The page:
Coming soon: Reviews of two movies I loved, THE THING FROM ANOTHER WORLD (1951) and THEM! (1954). I thought they were both really great!


Blogger Jerry E said...

Hi Laura! I am looking forward very much to your reviews of 'THE THING FROM ANOTHER WORLD' and 'THEM!' as I also think they are terrific movies. I am sorry you felt maybe a little let down by this movie though as I would rate it the finest of the genre. I remember the first time I saw it thinking "surely it'll come right in the end" but of course it cannot really and it would be ruined somehow if it did.
The concept is so simple yet amazingly clever and his life or death battles involving a common house spider, a pet cat and a dripping tap make it all the more believable, if that is really the right word! A terrific film for me (but you are right - it is darn exhausting!!) LOL.

12:35 AM  
Blogger john k said...

Like THE FLY this film is a great Fifties "Anxiety" movie as Grant Williams literally
"shrinks" out of middle American society.
At first Williams is naturally angry, about what is happening to him,but the smaller
he gets the more empowered he becomes.
I am enjoying this unexpected Sci Fi Bonanza at Lauraland and I do hope that it's an on-
going trend.As these films go THE FLY is a far tougher watch; it is again championed by the
esteemed Blake Lucas.
Laura,you will have a far less stressful time watching THE MONOLITH MONSTERS,though the
film does include some mild "kids in peril" elements.
As these wonderful Universal Fifties Sci-Films go I also highly endorse Jack Arnold's
very fine TARANTULA! I say that knowing that you have managed to sit through and enjoyed
Funnily enough I note that Kino-Lorber will release on Blu Ray THE MAGNETIC MONSTER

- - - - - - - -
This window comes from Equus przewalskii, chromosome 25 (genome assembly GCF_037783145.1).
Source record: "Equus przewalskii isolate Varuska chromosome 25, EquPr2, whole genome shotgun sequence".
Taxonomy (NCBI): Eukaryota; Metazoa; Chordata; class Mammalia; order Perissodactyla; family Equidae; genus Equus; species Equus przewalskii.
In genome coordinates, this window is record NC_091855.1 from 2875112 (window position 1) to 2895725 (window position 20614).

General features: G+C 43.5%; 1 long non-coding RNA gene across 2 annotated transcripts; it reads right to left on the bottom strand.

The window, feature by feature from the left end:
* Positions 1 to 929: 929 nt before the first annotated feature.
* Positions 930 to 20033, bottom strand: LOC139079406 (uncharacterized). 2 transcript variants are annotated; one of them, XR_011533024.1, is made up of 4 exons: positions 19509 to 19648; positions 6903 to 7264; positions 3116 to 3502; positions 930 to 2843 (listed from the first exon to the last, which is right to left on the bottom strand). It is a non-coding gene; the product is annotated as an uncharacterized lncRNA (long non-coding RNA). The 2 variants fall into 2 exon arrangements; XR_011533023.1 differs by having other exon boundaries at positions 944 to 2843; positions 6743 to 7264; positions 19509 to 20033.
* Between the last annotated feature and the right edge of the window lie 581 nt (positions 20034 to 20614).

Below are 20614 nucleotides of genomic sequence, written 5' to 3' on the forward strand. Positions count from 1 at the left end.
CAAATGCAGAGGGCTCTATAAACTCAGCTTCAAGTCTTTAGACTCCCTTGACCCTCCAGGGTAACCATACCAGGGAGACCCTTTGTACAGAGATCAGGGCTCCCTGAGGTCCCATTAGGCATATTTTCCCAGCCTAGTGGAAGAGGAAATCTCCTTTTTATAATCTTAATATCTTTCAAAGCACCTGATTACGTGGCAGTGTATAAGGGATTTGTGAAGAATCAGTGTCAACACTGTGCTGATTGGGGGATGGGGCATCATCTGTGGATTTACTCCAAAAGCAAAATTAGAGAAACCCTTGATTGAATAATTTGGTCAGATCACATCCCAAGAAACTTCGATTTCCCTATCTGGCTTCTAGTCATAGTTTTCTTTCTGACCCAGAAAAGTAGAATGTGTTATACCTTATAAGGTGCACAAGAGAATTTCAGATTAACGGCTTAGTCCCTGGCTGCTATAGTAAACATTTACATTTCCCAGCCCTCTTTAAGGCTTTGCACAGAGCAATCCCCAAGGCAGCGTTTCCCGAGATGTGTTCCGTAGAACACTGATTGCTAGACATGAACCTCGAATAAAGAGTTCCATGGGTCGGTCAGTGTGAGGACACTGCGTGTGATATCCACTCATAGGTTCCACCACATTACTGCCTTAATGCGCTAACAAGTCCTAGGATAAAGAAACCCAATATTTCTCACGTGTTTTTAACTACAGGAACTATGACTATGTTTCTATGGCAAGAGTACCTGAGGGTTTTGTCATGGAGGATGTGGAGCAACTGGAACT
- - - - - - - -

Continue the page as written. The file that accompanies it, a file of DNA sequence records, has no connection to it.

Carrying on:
one of the very few Fifties Sci Fi flicks that I have never seen.
That one should have "Laura appeal" as it headlines Richard Carlson along with King

8:27 AM  
Blogger Kristina said...

Thanks so much for the link and I hope you like Monolith. I can see why this one might stress you out, I love the FX and everyday things being such obstacles, it is clever. Attack of the Puppet People used that more in the next year but this is the best take. I second John's recommend on Tarantula!

1:17 PM  
Blogger Jerry E said...

I'll third it!!

3:41 PM  
Blogger Laura said...

Thanks to you all so much for your feedback! I really appreciate each of your impressions of the movie. Kristina, just the title ATTACK OF THE PUPPET PEOPLE scares me! LOLLLLL.

Since I spent a lot of time studying the Cold War in college, the nuclear anxiety angle in these '50s sci-fi movies is really interesting to me.

Believe it or not I recorded TARANTULA from TCM a while I've pulled it out and put it in a little stack with THE MONOLITH MONSTERS and also THE MONSTER THAT CHALLENGED THE WORLD, starring my hero, Tim Holt. Seeing TARANTULA would tie in nicely with having seen John Agar in SHE WORE A YELLOW RIBBON earlier this month. I had no problem with THEM!, the bugs were pretty creepy but I was fascinated by the effects...and I loved seeing James Arness battling them! :)

John, I saw THE MAGNETIC MONSTER a while back and enjoyed know how much I enjoy Carlson! It's interesting to see King Donovan turning up in these time and again. I always associate him with SINGIN' IN THE RAIN.

Looks like I'll be watching a couple "child in peril" movies soon, as I'm always going to be reviewing the new Warner Archive release BOBBY WARE IS MISSING.

Thanks again to you all!

Best wishes,

8:32 PM